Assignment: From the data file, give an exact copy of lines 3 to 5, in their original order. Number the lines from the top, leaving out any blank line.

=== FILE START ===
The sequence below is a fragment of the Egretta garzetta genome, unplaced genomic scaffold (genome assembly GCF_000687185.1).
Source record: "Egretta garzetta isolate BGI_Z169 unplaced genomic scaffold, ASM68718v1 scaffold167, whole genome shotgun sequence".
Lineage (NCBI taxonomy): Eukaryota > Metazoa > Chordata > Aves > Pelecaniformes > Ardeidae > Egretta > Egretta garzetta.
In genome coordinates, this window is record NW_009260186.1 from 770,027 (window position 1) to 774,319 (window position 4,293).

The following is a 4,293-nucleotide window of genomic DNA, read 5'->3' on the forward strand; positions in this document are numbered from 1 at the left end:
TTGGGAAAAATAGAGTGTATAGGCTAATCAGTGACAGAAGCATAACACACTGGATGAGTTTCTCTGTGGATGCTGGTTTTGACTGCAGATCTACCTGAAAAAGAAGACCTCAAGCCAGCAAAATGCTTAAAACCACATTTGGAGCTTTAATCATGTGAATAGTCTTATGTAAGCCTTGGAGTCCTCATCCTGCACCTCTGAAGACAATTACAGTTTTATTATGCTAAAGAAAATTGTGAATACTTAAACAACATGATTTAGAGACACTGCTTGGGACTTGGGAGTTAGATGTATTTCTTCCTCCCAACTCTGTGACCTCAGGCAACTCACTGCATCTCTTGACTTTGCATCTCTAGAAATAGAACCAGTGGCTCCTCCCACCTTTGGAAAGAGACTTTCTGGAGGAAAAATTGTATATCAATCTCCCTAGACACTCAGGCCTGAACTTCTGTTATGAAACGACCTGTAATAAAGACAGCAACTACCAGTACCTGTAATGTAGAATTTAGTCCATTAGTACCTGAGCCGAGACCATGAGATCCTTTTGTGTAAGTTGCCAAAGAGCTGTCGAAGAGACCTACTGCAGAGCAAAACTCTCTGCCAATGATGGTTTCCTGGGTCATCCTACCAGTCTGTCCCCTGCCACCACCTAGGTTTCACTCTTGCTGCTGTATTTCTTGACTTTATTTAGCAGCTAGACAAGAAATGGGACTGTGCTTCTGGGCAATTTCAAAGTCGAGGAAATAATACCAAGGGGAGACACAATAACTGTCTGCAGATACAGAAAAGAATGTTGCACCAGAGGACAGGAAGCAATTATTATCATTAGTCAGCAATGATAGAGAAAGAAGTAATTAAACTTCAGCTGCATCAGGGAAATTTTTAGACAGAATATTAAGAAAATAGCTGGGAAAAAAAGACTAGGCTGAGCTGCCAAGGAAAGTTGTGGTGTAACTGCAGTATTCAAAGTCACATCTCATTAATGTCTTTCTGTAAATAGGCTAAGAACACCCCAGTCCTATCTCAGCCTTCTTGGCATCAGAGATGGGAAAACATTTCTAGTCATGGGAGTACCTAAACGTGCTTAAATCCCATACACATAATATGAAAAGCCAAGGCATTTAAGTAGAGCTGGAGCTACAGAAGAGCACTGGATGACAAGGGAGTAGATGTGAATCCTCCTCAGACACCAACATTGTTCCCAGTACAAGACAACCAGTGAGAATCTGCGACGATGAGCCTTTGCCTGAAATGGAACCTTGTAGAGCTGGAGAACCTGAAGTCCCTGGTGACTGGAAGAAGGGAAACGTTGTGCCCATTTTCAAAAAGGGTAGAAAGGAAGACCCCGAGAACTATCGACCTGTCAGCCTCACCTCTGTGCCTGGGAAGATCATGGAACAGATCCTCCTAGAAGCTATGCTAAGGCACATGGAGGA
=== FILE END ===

Lineage (NCBI taxonomy): Eukaryota > Metazoa > Chordata > Aves > Pelecaniformes > Ardeidae > Egretta > Egretta garzetta.
In genome coordinates, this window is record NW_009260186.1 from 770,027 (window position 1) to 774,319 (window position 4,293).

The following is a 4,293-nucleotide window of genomic DNA, read 5'->3' on the forward strand; positions in this document are numbered from 1 at the left end: